Variant Edition | Joe Simon
373
archive,tag,tag-joe-simon,tag-373,eltd-cpt-1.0,ajax_fade,page_not_loaded,,moose-ver-1.4, vertical_menu_with_scroll,smooth_scroll,blog_installed,wpb-js-composer js-comp-ver-4.12,vc_responsive

Joe Simon Tag

August 28, 2015 would have been Jack Kirby’s 98th birthday. The man was a legend in American comics; no, not just American comics, but in the international world of comics, period. He created not just beloved characters who today anchor multi-billion-dollar movie franchises and whose images grace practically everything from pyjamas to purses to posters to yes, the occasional comic book. Earlier this week I was trying to figure out how to best explain the impact that Jack Kirby had on comic books to someone who was unfamiliar with the medium, and I realized that outside of comics, there’s really no-one to compare him to. The best that I could come up with was that he was like the movie director John Ford, a skilled craftsman and genius who worked hard and was interested in the bottom line almost as he was at making something creative. Except imagine that in addition to the 140 movies that John Ford actually made, he’d also made Citizen Kane, Casablanca, City Lights, Sunset Boulevard, Singin’ in the Rain, The Creature From the Black LagoonLawrence of Arabia, Bonnie and Clyde, and about a dozen more award-winners, as well as created the movie romance. Oh, and worked as director, writer, producer, cinematographer, key grip, and craft services for most of the movies.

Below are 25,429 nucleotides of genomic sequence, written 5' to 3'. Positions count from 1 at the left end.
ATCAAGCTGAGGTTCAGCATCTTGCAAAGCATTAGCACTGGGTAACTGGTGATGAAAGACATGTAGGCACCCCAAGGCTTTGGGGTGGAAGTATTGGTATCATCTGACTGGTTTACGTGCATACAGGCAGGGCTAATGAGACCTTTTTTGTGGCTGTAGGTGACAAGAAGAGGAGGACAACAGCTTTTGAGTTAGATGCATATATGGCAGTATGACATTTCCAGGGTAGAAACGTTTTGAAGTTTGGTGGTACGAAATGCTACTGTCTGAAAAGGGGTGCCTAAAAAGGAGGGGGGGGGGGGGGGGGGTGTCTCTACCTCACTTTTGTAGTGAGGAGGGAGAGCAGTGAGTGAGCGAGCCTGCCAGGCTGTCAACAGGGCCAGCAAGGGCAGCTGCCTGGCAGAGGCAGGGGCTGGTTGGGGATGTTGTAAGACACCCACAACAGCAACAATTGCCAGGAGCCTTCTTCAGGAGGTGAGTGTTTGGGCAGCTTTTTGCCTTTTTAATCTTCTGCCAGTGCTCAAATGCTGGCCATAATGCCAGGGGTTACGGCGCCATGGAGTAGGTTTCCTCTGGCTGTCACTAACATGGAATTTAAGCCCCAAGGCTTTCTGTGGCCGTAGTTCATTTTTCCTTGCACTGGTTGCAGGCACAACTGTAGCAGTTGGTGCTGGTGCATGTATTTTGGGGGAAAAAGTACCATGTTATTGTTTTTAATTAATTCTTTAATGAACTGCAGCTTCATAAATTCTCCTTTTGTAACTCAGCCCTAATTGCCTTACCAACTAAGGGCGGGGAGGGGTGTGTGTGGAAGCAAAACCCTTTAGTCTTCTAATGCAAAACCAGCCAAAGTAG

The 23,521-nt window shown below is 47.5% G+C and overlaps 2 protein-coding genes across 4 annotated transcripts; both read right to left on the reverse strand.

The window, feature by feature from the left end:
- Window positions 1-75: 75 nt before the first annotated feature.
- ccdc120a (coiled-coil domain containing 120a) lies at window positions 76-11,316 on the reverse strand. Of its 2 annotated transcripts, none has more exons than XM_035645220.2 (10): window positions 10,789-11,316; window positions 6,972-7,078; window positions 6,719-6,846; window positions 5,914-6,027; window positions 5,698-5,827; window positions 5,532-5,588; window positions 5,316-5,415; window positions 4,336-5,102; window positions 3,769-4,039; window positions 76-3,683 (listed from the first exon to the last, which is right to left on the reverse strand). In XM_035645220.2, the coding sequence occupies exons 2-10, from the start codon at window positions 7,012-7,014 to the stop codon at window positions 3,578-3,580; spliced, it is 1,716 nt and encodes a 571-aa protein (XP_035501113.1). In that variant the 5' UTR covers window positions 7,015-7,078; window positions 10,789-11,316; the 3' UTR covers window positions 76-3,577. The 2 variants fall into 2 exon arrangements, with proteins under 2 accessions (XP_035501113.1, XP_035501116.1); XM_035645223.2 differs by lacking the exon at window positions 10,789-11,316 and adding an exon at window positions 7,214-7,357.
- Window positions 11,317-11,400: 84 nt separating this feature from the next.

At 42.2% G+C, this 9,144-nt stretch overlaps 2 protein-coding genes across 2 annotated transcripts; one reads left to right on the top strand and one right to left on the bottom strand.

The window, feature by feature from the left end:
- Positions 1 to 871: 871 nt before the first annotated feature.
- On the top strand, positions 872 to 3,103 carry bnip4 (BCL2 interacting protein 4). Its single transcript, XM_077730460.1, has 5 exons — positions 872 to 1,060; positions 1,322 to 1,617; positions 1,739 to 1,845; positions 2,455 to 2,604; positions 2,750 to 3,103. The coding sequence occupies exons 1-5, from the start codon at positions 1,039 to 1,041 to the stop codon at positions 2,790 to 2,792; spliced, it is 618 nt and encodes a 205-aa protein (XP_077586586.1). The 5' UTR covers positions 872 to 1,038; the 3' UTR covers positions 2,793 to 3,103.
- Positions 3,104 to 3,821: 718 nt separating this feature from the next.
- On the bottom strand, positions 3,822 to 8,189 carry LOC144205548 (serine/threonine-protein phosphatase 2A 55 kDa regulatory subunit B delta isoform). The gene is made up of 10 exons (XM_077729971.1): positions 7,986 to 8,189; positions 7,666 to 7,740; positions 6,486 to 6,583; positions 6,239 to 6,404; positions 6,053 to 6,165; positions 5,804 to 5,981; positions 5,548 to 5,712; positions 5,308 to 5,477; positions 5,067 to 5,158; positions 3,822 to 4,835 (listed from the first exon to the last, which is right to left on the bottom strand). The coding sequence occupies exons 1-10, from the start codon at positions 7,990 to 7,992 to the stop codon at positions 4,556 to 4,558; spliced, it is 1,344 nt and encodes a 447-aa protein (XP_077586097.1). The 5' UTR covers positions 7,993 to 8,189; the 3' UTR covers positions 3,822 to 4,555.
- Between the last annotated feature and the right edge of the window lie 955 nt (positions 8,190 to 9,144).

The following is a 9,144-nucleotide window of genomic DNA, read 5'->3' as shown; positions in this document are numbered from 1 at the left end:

It’s a clumsy analogy, but that’s because it’s hard to overstate the man’s impact on the comic book medium (and also because the clumsy analogy is practically one of my trademarks). Jack Kirby stands astride the comic book medium like a colossus, and though there are other creators who can boast of a prolific creative output, or an influential storytelling technique, or a dynamic visual style, none of them really rival Jack. It’s why he’s called The King, after all.